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Author Topic: 2013-02-02 Thomas Edison, Bitcoin, and Intrinsic Value  (Read 1249 times)
jimbobway
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February 03, 2013, 01:28:07 AM
 #1

Discuss.

http://www.bitcoinblogger.com/2013/02/thomas-edison-and-bitcoin.html
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February 03, 2013, 02:12:45 AM
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I'm tired of these stories about Robinson Crusoe and the value he gives to things he finds on his island.

Money, not just bitcoin, not just gold, is pretty much useless when you're alone.   Lots of things are useless when you're alone.  Basically, communication tools.  Had Robinson Crusoe found a mobile phone, it would be the same (assuming he has no network, of course).   A phone is useless if you can't call anyone nor receive calls.


And yet, has anyone ever claimed that a mobile phone has no intrinsic value?
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February 03, 2013, 02:29:00 AM
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Here is a question: Do services have an intrinsic value? If they do so does Bitcoin. The intrinsic value of Bitcoin lies in the service of the facilitation a transaction at a distance where both the sender and receiver use Bitcoin only for the purpose of facilitating the transaction.

For example: Person A in Canada purchases say 70 CAD worth of Bitcoin and immediately sends it to person B in Kenya, who then sells the Bitcoin upon receipt for 6150 KES. They use Bitcoin because the cost is less than the alternatives; however both parties go out of their way to minimize their exposure to BTC because they fear the BTC price in terms of CAD and KES will drop.

The Robinson Crusoe example becomes irrelevant if the intrinsic value of Bitcoin lies in the facilitation of money transfer in small amounts across international borders.  

Concerned that blockchain bloat will lead to centralization? Storing less than 4 GB of data once required the budget of a superpower and a warehouse full of punched cards. https://upload.wikimedia.org/wikipedia/commons/8/87/IBM_card_storage.NARA.jpg https://en.wikipedia.org/wiki/Punched_card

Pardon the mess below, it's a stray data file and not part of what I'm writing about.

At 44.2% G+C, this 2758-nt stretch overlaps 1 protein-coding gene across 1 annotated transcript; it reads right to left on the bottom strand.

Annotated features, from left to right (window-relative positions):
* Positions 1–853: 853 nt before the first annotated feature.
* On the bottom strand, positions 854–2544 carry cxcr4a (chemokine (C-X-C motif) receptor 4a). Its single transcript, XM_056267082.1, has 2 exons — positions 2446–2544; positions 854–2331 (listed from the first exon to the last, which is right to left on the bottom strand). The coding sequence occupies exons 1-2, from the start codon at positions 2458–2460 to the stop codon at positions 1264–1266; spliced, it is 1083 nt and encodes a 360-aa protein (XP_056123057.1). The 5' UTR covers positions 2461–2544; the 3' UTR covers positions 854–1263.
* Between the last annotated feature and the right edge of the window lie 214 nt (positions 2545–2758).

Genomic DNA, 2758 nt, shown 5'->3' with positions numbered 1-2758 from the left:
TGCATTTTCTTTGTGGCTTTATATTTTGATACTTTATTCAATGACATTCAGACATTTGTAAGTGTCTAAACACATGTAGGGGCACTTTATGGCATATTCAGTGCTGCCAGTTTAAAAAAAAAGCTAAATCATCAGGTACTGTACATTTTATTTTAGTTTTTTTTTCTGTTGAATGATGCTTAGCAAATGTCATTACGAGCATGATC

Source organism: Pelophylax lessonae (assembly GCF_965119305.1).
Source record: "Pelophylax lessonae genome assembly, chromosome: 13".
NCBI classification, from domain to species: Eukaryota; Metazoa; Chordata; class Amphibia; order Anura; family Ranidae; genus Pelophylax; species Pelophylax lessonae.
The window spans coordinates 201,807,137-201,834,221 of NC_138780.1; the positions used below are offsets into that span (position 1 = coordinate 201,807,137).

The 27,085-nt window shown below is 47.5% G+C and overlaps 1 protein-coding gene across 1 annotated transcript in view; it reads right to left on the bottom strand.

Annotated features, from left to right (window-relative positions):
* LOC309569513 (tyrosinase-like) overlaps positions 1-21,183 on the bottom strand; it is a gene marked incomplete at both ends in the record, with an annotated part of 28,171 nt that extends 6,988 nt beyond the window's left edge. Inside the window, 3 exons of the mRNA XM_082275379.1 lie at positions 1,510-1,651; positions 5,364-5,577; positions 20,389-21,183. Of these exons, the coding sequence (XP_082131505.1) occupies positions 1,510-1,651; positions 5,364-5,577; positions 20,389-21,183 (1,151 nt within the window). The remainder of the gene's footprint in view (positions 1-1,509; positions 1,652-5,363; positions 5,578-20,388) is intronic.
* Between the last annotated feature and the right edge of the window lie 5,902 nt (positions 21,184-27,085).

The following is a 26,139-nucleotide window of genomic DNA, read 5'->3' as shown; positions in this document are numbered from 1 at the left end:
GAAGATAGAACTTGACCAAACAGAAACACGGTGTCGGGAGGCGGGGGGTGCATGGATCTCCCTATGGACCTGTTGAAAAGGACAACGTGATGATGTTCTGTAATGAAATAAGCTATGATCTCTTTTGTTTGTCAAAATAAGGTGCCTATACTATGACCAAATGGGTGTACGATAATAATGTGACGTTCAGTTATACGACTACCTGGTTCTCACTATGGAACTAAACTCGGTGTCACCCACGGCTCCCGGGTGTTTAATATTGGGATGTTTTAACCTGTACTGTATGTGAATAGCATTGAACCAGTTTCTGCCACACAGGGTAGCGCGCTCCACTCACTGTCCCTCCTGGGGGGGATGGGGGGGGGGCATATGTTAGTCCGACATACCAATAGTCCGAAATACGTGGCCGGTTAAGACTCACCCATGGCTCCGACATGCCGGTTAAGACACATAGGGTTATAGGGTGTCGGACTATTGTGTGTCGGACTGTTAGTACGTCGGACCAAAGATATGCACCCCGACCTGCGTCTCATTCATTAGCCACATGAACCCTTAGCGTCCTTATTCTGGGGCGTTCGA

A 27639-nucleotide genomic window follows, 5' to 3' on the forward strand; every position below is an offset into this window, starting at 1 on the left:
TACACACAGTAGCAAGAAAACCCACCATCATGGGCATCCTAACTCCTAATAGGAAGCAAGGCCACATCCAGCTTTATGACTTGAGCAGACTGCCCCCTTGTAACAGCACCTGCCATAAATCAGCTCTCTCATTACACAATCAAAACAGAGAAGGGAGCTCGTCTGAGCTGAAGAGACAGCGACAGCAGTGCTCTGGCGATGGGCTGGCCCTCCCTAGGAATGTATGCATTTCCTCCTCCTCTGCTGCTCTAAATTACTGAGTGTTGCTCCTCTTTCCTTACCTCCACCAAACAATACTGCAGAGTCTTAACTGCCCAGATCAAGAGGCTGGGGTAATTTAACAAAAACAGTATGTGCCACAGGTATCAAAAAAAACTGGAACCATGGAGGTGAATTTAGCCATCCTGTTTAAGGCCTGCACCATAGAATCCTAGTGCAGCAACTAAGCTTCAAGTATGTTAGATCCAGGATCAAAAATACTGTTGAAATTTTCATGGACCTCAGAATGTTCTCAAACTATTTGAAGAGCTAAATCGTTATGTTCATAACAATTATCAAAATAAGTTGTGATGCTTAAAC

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February 03, 2013, 03:26:43 AM
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The writer is an idiot.

If Tommy can interact with the blockchain then he's (informationally) not really on an island, now is he?
Why the hell not call for help in the first place?
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February 03, 2013, 04:28:55 AM
 #5

The phrase "non-monetary usefulness" seems more helpful than the somewhat nebulous "intrinsic value." Does Bitcoin have non-monetary usefulness? I don't know, maybe. But if it does, it's pretty insignificant compared to Bitcoin's incredible usefulness as money. More importantly, does Bitcoin need significant non-monetary usefulness to be valuable as money? Does a dessert topping need to be useful as a floor wax?
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February 03, 2013, 07:34:12 AM
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The topic being discussed is called the Regression Theorem, which basically states that in order for a form of money to be considered "sound money" it must have value outside of, or more specifically, prior to, its use as money. The idea is that money that passes this test cannot lose all of its value, even if the economic system collapses. The fact that the theorem was put forward by Mises gives it a lot of weight.

So, according to this theory, Bitcoin is not sound money because it has no value other than as money. Some (including the author of this article) have tried to show that Bitcoin has some esoteric value, but I find the contrived situations and the twisted logic to be very unconvincing. One could also make the argument that bitcoins are an integral part of the Bitcoin payment system and therefore they have value even if you don't consider a bitcoin itself as money. That's a tough sell, though.

Probably a better approach is to simply reject the Regression Theorem. Some argue that it is not a very good theory because the evidence is anecdotal. In fact, you could argue that the success of Bitcoin shows that the theorem is not true, though it might be too early for that.

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